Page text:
Review by Sean Boelman
With his self-referential comedic thriller Next Door, actor Daniel Brühl has made an intriguing directorial debut that earns him the title of multi-talented. And although the film peaks relatively early, strong performances and a mostly sharp script make this an involving and unexpectedly funny watch.
The movie follows an actor who is preparing for the audition of a lifetime when he encounters a man in a pub who has different intentions for how his day will go down. It’s a battle of wits, and Daniel Kehlmann’s script keeps the audience guessing in a way that will keep them hooked on the story as it unfolds.
Ultimately, the biggest issue with the film is that Kehlmann reveals his hand too soon. For much of the first hour, things slowly fall into place before they finally click heading into the third act. And while Kehlmann should be applauded for not wrapping everything up overly nicely, the resolution still feels a bit prolonged.
On its surface, the movie explores ideas of selling out and maintaining a family life while existing in the spotlight, but there is also something going on that is deeper and much more interesting. These political themes like the division between East and West Berliners might be a bit too culturally-specific to be widely understood, but will have a thought-provoking effect at the least.
Kehlmann also does some very interesting character work here. The film blurs the lines between right and wrong. At first, it seems like this is going to be a celebrity versus stalker situation, but it soon becomes clear that there is more to the situation than that. By playing with our perceptions of fame and fandom, Kehlmann creates a fascinating scenario.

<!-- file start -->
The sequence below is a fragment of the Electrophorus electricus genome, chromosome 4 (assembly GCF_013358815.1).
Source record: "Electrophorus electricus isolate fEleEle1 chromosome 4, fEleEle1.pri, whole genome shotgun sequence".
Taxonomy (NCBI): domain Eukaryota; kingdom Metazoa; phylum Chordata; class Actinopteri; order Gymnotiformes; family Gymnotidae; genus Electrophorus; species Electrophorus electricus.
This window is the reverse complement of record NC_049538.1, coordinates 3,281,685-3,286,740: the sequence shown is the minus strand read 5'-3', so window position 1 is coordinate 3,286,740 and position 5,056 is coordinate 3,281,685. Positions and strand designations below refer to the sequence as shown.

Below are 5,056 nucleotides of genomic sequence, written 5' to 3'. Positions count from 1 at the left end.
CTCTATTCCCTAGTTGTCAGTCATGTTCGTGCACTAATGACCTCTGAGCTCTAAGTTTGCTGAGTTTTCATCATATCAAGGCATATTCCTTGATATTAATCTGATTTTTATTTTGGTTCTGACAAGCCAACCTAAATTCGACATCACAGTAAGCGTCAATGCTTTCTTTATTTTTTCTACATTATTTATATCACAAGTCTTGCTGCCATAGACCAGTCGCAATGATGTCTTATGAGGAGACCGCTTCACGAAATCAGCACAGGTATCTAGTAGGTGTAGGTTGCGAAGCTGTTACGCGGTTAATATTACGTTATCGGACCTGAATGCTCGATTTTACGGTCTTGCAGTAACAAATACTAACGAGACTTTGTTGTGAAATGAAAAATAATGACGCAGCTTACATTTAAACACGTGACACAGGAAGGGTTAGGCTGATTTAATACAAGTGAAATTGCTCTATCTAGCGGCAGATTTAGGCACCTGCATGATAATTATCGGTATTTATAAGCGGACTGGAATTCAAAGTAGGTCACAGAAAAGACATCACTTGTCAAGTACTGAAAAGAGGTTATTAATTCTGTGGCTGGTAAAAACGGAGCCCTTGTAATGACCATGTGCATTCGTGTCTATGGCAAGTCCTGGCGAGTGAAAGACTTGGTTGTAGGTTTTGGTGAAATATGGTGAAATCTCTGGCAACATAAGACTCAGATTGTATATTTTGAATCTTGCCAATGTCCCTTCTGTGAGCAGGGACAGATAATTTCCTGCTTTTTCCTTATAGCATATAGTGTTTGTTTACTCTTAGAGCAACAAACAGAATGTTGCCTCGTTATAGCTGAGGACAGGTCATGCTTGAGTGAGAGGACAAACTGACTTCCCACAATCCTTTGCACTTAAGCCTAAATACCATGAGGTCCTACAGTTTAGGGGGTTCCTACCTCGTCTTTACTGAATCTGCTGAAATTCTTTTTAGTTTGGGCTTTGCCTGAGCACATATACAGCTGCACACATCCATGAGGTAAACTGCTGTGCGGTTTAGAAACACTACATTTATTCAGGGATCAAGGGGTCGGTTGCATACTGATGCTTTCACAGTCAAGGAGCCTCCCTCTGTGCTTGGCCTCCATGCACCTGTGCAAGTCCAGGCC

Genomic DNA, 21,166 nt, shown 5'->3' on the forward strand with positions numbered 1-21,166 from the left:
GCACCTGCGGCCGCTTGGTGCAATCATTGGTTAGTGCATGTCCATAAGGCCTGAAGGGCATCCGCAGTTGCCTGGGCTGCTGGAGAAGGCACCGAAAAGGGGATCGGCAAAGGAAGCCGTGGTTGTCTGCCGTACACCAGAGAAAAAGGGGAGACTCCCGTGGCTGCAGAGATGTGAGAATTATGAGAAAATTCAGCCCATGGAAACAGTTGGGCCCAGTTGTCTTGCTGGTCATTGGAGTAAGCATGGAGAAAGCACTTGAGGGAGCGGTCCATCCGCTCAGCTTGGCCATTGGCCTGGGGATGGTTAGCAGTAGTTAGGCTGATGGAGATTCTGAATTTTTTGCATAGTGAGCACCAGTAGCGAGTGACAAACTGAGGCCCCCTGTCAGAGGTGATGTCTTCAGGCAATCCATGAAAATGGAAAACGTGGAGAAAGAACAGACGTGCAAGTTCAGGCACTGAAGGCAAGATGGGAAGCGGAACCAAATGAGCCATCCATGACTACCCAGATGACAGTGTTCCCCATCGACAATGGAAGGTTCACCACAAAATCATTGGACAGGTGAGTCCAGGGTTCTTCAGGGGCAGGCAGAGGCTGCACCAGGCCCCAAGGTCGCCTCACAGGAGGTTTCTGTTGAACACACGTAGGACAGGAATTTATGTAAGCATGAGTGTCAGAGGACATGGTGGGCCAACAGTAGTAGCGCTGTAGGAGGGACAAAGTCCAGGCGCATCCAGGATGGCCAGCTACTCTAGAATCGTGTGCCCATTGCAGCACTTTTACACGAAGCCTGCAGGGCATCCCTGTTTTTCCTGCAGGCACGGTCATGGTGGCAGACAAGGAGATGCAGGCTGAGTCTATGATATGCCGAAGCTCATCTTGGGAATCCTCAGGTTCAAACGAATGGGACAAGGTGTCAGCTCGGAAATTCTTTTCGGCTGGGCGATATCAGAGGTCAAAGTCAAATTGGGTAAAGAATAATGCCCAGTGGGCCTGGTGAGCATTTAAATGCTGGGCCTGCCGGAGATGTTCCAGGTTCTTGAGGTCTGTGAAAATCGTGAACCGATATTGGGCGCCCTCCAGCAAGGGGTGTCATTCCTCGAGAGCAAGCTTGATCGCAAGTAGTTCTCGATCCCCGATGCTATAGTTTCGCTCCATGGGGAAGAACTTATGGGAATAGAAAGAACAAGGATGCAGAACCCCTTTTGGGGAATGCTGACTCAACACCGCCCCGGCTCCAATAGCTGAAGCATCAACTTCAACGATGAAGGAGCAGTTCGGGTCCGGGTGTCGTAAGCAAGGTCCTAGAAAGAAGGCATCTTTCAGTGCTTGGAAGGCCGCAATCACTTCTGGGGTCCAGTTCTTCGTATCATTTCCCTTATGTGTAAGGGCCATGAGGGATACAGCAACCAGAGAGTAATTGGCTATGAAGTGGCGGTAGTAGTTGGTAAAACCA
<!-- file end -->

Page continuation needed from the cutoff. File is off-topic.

Brühl does double duty in the movie, playing the lead role in addition to his responsibilities behind the camera. His performance is great, although it likely helps that he is playing a seemingly exaggerated version of himself (a respected character actor preparing to play the villain in a superhero movie). Peter Kurth’s turn is also strong as Brühl’s foil.
For the most part, the film is set in and around the bar, but there are still some interesting things done in the execution. Brühl seems to have approached this first with an eye for the performances, and then for the tension, with close camerawork and detailed blocking going a long way in keeping the viewer in suspense.
Next Door is a strong debut from Daniel Brühl, although the cultural specificity of the script may hold it back from widespread adoration. Still, it’s an entertaining and thought-provoking movie that signals the arrival of a developing talent on the scene.
Next Door is now screening as a part of the Berlinale Industry Event, running virtually from March 1-5, 2021.
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